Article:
WASHINGTON -- Admit it, there have been times over the last couple of seasons when you've looked at Luis Garcia said, "OK, enough of this. It's time to move on."
Some folks in the Phillies organization have even felt this way. The power-armed reliever has had a lot of chances, but never completely put it together because of an inability to throw strikes consistently.
But every time the Phillies seriously think of giving up on Garcia they take another look at that tantalizing arm and decide to give him just a little more time.
The Phils' patience with Garcia might pay off, after all. It sure did Saturday night when he mowed down the heart of the Washington Nationals' batting order in the bottom of the eighth inning to help preserve a 5-4 Phillies' win at Nationals Park (see observations).
The 30-year-old right-hander struck out Daniel Murphy, Ryan Zimmerman and Anthony Rendon -- three studs who carried .300 or better batting averages into the game -- with a mix of splitters, sliders and fastballs. One of the fastballs to Rendon registered 100 mph on the stadium gun.
"I showed him a little mechanical thing to add a little extra," manager Pete Mackanin joked after the game. "He just cut through the middle of their lineup. Outstanding performance."
Mark Leiter Jr. got the pitching victory with six gutsy innings of four-run ball and Rhys Hoskins and Maikel Franco hit home runs. Hoskins also walked three times, including once with the bases loaded in the fourth inning to plate the Phillies' fifth run.
"He's just a smart hitter," Mackanin said.
But this game was won with the bullpen. Edubray Ramos protected a one-run lead in the seventh. Garcia did the same in the eighth and Hector Neris survived some ninth-inning turbulence -- with a big assist from Freddy Galvis and his game-ending fielding gem -- to close it out and earn his 20th save.
"Ramos and Garcia were huge," Mackanin said.
"They came in and did their jobs," Leiter said. "We don't win the game if they don't. It was a great job by them."
Garcia, 30, knows every mile marker on the Northeast Extension as he's gone back and forth between Triple A Lehigh Valley and Philadelphia numerous times in 2014, 2016 and this season, as well. But since June 14, he's been outstanding -- in the big leagues. He's pitched 39 innings in 37 games since then and allowed just eight earned runs for an ERA of 1.85. Opposing batters have hit just .200 (28 for 140) over that span.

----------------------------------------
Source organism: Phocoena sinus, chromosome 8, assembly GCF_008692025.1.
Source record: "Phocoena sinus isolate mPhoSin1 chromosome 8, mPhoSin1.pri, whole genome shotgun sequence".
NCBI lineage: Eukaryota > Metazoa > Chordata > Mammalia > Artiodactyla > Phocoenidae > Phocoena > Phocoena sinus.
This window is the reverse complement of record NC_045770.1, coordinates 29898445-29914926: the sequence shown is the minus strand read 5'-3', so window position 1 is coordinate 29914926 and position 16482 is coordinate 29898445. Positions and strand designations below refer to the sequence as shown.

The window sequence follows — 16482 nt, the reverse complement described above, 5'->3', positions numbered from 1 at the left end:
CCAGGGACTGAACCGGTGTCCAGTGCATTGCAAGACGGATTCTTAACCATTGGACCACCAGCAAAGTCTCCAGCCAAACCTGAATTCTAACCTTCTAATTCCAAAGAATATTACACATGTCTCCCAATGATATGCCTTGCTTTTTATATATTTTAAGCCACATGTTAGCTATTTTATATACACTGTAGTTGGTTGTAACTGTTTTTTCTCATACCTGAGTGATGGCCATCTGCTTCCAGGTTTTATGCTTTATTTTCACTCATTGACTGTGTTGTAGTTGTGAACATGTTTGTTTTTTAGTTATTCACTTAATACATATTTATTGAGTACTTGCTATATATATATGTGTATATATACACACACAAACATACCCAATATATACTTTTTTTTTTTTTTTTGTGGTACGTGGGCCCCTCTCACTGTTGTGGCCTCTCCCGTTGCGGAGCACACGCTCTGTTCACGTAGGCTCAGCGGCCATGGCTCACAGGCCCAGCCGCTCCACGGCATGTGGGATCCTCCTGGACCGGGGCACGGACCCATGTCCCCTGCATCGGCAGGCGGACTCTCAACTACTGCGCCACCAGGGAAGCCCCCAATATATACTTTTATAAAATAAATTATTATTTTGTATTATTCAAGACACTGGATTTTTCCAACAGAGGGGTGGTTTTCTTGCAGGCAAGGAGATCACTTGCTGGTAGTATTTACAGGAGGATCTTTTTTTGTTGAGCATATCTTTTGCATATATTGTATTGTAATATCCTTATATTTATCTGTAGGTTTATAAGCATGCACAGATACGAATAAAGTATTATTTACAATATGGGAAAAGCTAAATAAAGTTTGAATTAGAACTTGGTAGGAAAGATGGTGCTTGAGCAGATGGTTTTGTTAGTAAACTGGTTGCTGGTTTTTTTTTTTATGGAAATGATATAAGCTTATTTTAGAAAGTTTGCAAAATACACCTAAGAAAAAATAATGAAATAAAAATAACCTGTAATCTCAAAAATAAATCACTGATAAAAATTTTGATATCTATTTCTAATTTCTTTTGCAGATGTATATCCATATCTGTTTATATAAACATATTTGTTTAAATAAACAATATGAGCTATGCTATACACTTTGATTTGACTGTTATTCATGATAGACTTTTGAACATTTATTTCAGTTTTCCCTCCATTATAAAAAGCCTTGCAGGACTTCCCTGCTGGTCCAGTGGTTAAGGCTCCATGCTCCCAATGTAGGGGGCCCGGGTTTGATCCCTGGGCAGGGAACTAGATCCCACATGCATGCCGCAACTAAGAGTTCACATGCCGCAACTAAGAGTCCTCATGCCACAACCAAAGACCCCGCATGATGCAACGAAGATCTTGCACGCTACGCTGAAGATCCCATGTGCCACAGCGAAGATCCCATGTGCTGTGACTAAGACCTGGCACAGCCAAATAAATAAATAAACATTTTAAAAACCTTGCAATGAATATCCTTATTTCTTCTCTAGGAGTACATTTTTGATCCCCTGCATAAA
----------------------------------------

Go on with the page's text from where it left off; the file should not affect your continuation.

"I think it's just part of the process of getting more confident and mature," Garcia said.
"He's getting ahead with strike one more often," Mackanin said. "And his pitch count is under 15 most innings. He's been efficient with his pitches rather than getting behind 1-0, 2-0, and with that comes confidence. He's built himself some confidence."
If Garcia can continue to pitch with confidence and handle his nerves, he could one day be a candidate to close. He certainly has the stuff to do it and adding a splitter to his fastball-slider repertoire has only helped. It wasn't that long ago that Garcia's stuff was compared to Ken Giles'. Giles simply combined his stuff with a fearless assassin's mentality. If Garcia ever gets that, well, the Phillies' patience with him will really pay off.
The bullpen's work preserved a one-run win one night after the Phillies lost their major-league-high 34th one-run game. Six of those defeats have come against the Nationals. For the season, the Phils are 6-9 against the Nationals.
"Those guys across the field have to be thinking, 'How come these guys don't have a better record than that?' because we always play them so tough," Mackanin said. "It's always a close game, it seems."
Regardless of how close the games have been, the Phillies will still be going home in a few weeks, quite possibly with the worst record in the majors, while the Nationals head to the postseason. The Nats' magic number for winning the NL East is two.
But in the rubble of this losing season, the Phils may have found a hitter in Hoskins, and maybe another in Nick Williams. And after all these years of waiting for it to click with Luis Garcia, that might be happening, too.